Three strollers is actually my pared down minimalizing number. I just gave the single running stroller away as the amount it got used didn’t justify its storage for when we return to being a single stroller family.  The others I just can’t part with yet.

The double is the daily go-to for outings farther than a few blocks. The single does nicely for short runs to the library and nearby parks that are walkable for our preschooler.  The umbrella fits neatly into our packed car for outings and is light to lug onto our inaccessible street car and commuter train.

transit stroller

Taking Stock

The stroller tally doesn’t even include our other wheeled methods of pushing kids from A to B. The small wagon and push car.

I wish I could just let some of these go and clean up our front yard but its all so handy right now. While I sometimes long for a suburban garage to hide things away, I am grateful for the trade-off of living in the city where I can walk to so much.

Suffice to say, if we were in a condo without backyard spill over options our storage locker would be scary. Or maybe not.

With limited storage I’d have refused the kind offer of the push car and sold the single stroller. And maybe with less possessions to care for, after seeing that 1920s article I’d have even gotten out the tool kit and rotated the tires on my umbrella stroller.

Electronics + Water = Disaster

I always turn down buying warranties and I have a good track record for coming out ahead. So perhaps I was too smug with the cashier as I wrestled my then eighteen-month-old back into the stroller. “Oh no I don’t need a warranty for the cellphone, I never let him play with my phone”.

For the most part I’ve stuck to my guns and opted to inflict my children on innocent bystanders in restaurants and waiting rooms versus handing them my phone as a distraction. What I didn’t anticipate was my toddler putting an open water bottle in my purse only to be discovered hours later.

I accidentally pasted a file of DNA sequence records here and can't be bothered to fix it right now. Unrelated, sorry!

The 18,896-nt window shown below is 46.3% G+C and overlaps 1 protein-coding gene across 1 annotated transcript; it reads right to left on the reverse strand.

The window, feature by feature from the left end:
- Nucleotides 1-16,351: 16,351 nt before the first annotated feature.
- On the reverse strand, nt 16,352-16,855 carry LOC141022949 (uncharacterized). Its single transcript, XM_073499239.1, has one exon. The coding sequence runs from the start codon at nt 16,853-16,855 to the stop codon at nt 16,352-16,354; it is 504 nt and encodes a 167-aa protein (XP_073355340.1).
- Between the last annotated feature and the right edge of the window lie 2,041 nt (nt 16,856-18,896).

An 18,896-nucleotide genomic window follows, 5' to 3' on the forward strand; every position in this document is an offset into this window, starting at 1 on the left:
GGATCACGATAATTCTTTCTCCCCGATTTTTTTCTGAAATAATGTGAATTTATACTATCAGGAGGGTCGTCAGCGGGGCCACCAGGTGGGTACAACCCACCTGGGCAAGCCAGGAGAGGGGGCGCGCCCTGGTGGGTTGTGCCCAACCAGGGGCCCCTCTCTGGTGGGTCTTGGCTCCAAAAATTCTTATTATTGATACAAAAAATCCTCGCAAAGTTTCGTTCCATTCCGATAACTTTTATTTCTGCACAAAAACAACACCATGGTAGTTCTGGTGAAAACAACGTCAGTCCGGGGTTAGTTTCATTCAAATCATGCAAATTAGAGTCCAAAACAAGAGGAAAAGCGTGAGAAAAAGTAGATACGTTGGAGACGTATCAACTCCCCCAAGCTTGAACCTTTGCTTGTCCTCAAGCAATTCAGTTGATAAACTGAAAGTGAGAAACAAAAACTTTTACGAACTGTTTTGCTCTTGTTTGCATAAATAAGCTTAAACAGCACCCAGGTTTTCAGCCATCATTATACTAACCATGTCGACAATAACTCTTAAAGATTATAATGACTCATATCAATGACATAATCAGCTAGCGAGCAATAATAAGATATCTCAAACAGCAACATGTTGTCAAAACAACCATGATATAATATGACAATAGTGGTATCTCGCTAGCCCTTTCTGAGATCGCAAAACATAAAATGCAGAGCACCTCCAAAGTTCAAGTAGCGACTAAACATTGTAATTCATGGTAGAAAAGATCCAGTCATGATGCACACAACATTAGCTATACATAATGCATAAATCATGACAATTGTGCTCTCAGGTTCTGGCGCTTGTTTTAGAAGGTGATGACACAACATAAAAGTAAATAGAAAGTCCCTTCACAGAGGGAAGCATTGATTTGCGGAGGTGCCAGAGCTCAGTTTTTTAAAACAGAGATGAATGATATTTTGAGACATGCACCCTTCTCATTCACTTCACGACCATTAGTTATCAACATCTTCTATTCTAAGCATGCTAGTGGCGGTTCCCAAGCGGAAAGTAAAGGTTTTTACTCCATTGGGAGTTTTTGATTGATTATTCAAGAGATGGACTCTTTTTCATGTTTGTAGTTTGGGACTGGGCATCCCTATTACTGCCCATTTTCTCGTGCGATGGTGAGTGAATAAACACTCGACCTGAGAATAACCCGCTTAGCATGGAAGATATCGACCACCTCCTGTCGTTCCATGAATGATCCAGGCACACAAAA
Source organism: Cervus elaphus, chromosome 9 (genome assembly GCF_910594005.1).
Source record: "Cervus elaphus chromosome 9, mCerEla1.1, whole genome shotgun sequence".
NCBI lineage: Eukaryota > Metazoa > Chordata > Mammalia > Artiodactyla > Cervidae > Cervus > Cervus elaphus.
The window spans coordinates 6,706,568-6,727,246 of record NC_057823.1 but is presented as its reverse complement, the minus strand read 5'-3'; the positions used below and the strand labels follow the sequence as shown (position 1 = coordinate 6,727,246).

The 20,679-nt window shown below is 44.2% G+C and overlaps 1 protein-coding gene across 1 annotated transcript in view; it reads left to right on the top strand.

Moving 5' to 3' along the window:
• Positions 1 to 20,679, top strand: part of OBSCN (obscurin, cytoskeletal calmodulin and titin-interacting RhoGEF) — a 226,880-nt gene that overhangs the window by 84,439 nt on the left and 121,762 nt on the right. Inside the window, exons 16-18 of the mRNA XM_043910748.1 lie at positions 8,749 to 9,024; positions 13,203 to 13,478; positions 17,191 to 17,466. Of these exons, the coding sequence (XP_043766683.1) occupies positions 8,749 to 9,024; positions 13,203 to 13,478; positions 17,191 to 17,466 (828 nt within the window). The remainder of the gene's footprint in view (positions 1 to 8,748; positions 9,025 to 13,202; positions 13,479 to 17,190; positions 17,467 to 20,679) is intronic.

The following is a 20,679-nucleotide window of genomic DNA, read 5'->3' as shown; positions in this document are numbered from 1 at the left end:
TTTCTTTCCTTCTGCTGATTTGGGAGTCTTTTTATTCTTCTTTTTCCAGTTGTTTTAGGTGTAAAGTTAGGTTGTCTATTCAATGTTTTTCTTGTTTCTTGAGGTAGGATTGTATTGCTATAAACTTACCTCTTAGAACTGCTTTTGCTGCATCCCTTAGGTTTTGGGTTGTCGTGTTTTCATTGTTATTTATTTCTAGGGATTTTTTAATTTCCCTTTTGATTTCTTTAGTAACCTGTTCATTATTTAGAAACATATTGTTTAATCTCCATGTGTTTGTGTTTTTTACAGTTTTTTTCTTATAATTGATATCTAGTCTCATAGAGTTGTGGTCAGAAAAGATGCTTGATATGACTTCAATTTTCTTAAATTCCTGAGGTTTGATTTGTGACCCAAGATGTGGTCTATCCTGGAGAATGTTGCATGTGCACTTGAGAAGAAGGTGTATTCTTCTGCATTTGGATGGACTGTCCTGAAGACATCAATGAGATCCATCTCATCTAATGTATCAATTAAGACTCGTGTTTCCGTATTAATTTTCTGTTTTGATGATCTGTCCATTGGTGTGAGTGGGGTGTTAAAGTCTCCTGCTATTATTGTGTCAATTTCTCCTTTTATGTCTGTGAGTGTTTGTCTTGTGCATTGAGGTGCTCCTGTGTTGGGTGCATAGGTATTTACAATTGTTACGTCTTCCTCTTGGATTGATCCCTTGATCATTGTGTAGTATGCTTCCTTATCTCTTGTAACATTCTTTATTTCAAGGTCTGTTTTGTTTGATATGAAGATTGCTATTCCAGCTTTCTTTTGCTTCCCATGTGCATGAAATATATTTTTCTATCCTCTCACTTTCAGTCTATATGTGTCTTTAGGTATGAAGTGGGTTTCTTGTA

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There was teasing moment of lit screen before all went dark. No YouTube videos and rice bags could save it. The phone was a decent model when bought but is definitely a few versions behind the times now. Buying something comparable would set me back about $600.

On the hunt for a fix

I decided to try to have it repaired. I first tried one local repair shop and after paying for an assessment and professional-drying I was told “it can’t be saved.” Another repair shop at least gave me a quote of $300- if they could bring it back to life. To which everyone in my life told me “its not worth it”. New and shiny wouldn’t be that much more and I could recycle my old phone guilt-free.

We are a throwaway society and I’m sad every time repair pros tell me to send something to the dump, not because they can’t fix it but because I can get a new one for a similar price.

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Moment of reckoning

I ultimately decided to go ahead with trying the phone repair. Thankfully it worked. Since it’s water damaged, no warranty on the work was offered. This time however, I was slightly less smug as I wrestled my three-year-old and one-year old out the door. As I left, I assured the cashier that I’d try to keep my water bottle out of their reach from now on.

Failing that, I guess next time I’ll be shopping for a waterproof model.

No Sock Sorting

I don’t think anyone has noticed but I’ve been wearing the same pair of socks for the last two years.  Okay only kinda. The cashier did chuckle though when I walked to the counter with one dozen individual pairs of mid-weight navy women’s socks and another dozen individual pairs of men’s white socks for hubby.

Minimalism isn’t only about having less, its also about simplifying and turning down the stress in other ways.  Yes, as the chief laundry doer in my house, mismatched socks were a source of stress. There always seemed to be a loner sock that had to be put aside for its pair to appear. And how long should you hang on to the loner before admitting the other sock is simply lost forever to the dyer vortex?

I now spend zero time sorting my socks. An extra sock just means it’ll wait around until the next load of clean laundry. Granted I can no longer express my individualism and personality through my socks.  I actually really enjoy playful socks that say to the world ‘I don’t take myself too seriously’.

No Christmas or St Patty’s socks either. The trade off in terms of no sorting is so worth it.

My little ones have some seriously cute socks and I hope there will be no permanent damage to their development but I’m transitioning their sock drawers to identical socks too.  Neither kid can seem to keep a sock on for a day’s duration.

socks

I’m literally at ten socks without pairs for my toddler and tired of looking at mismatched socks on his feet. So goodbye truck and race car socks and hello a little more sanity for momma.

The Great Media Purge

As a student without cable and pre-Netflix I used to love Thursday night Blockbuster nights. The ritual began with walking the outer store perimeter to review the new releases from A to Z and then trying to convince my friends that my pick was clearly the night’s winner. Don’t bother with the middle aisles, ever.